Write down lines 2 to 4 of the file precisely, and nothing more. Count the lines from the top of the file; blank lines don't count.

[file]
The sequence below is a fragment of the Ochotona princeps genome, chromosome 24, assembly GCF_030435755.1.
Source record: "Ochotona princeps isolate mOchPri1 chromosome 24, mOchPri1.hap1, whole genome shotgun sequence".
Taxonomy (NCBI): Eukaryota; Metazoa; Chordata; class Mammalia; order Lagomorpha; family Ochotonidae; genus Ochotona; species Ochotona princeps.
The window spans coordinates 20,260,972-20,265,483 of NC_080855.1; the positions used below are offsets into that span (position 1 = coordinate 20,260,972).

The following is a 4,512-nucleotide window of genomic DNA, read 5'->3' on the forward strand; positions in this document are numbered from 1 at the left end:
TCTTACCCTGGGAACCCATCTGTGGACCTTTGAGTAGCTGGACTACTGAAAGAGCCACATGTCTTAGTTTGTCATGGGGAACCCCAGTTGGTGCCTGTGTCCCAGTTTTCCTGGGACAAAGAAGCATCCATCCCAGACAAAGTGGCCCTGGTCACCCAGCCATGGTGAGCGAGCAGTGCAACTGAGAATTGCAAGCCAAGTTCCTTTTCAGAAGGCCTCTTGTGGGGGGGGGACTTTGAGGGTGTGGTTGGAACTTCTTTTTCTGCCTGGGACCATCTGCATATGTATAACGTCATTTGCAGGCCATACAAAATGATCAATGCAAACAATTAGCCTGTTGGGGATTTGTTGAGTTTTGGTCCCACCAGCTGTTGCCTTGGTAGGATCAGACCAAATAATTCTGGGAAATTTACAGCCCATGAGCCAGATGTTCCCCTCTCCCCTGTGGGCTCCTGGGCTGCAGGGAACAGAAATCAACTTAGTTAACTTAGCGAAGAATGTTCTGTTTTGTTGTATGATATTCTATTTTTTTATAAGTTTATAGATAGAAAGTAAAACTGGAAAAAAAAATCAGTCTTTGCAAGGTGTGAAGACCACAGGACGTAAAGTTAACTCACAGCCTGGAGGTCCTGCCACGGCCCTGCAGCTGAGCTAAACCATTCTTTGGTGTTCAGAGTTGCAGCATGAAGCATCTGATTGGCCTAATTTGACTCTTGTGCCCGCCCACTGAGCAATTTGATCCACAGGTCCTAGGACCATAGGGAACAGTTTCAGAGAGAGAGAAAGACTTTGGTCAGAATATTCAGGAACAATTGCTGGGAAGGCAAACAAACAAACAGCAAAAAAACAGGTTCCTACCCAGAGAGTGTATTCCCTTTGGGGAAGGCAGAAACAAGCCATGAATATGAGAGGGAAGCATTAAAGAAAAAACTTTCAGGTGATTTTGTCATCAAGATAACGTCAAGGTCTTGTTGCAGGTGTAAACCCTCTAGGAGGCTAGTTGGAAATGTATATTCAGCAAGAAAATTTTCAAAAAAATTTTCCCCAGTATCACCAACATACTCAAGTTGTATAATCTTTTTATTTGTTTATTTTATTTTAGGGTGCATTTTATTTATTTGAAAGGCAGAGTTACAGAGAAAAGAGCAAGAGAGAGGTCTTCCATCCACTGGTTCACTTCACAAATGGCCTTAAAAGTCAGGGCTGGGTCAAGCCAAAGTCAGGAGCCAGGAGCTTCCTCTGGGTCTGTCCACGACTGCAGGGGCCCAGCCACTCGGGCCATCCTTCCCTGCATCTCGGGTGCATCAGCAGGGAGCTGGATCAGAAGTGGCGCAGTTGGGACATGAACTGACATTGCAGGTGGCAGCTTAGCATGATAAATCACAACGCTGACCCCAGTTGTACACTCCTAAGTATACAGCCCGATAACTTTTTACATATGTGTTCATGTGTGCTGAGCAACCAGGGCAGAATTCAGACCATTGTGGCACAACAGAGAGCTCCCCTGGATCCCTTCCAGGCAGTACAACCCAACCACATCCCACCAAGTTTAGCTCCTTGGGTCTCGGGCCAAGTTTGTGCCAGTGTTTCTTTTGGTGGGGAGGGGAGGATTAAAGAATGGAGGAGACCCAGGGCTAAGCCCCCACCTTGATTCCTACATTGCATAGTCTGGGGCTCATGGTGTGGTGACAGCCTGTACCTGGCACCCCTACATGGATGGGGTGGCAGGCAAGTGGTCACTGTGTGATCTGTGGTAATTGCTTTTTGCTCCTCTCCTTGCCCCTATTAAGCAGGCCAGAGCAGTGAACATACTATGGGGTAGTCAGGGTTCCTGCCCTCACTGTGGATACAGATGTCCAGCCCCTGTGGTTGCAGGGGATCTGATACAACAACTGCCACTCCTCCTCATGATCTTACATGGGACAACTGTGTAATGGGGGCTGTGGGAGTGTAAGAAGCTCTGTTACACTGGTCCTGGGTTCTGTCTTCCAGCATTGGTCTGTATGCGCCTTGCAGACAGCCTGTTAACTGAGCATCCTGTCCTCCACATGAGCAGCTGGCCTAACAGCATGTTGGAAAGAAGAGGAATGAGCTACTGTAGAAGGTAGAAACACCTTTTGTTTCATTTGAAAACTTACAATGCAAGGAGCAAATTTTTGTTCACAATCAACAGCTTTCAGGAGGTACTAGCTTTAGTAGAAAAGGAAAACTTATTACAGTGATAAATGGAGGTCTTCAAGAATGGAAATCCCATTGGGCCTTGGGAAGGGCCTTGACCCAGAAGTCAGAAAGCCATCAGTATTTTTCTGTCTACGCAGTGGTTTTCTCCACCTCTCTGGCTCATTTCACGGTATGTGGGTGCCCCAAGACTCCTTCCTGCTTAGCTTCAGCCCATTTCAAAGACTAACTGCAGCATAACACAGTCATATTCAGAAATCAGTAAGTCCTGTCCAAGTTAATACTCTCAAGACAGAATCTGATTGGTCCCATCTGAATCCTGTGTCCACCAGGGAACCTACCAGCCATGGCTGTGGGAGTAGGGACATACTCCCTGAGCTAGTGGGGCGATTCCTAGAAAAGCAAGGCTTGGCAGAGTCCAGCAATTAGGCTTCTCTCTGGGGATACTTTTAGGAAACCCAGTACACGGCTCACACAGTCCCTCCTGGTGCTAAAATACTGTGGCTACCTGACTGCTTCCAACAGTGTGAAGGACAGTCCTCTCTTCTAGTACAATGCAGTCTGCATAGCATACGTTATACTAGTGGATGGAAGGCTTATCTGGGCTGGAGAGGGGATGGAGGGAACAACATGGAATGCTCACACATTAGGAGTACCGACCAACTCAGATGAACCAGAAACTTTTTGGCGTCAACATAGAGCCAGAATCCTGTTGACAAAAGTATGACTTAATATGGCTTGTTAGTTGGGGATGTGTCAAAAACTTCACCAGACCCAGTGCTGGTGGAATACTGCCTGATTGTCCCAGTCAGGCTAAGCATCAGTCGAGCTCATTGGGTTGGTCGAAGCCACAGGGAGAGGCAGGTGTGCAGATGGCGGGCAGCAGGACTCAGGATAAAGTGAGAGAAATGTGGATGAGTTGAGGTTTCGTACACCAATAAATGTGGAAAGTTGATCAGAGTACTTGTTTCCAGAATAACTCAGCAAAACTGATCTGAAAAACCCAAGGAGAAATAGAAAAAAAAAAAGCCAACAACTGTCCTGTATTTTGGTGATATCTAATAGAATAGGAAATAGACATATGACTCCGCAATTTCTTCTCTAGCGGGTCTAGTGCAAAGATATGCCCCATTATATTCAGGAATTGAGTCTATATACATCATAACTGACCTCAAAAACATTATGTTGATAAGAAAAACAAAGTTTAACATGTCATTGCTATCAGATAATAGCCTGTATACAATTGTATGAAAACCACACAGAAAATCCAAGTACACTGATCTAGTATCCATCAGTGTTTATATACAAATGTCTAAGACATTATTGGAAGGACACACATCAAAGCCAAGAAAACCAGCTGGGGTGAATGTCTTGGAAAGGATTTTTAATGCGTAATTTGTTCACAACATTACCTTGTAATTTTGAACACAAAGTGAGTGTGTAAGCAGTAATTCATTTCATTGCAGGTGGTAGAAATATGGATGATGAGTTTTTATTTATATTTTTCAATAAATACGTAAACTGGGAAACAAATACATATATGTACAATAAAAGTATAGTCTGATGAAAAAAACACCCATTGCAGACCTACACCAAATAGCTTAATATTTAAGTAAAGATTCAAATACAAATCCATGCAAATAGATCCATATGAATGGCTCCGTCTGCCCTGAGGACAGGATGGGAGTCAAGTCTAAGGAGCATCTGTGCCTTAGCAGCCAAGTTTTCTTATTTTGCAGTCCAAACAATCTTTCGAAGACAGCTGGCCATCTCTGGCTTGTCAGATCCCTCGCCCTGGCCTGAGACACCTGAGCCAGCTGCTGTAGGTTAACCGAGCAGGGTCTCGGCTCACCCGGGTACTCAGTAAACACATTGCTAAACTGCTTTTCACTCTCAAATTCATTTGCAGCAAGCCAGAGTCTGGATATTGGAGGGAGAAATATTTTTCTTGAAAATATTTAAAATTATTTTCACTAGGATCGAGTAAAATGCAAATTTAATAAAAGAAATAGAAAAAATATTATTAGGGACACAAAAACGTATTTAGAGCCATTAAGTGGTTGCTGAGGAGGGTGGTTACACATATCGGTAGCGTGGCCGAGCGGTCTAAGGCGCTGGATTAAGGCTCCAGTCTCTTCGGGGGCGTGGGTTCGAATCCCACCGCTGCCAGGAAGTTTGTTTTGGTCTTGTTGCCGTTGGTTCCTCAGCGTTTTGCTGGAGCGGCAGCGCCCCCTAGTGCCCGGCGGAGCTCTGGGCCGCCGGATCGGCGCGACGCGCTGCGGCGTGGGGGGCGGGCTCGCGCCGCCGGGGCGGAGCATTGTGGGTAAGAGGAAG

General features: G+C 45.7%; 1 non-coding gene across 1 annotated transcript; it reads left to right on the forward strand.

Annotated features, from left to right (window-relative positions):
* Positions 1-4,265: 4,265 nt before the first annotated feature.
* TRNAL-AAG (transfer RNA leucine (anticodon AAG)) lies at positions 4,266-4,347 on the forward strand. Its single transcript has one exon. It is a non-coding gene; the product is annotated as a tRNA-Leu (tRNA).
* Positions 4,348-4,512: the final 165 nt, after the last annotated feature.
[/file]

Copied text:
Source record: "Ochotona princeps isolate mOchPri1 chromosome 24, mOchPri1.hap1, whole genome shotgun sequence".
Taxonomy (NCBI): Eukaryota; Metazoa; Chordata; class Mammalia; order Lagomorpha; family Ochotonidae; genus Ochotona; species Ochotona princeps.
The window spans coordinates 20,260,972-20,265,483 of NC_080855.1; the positions used below are offsets into that span (position 1 = coordinate 20,260,972).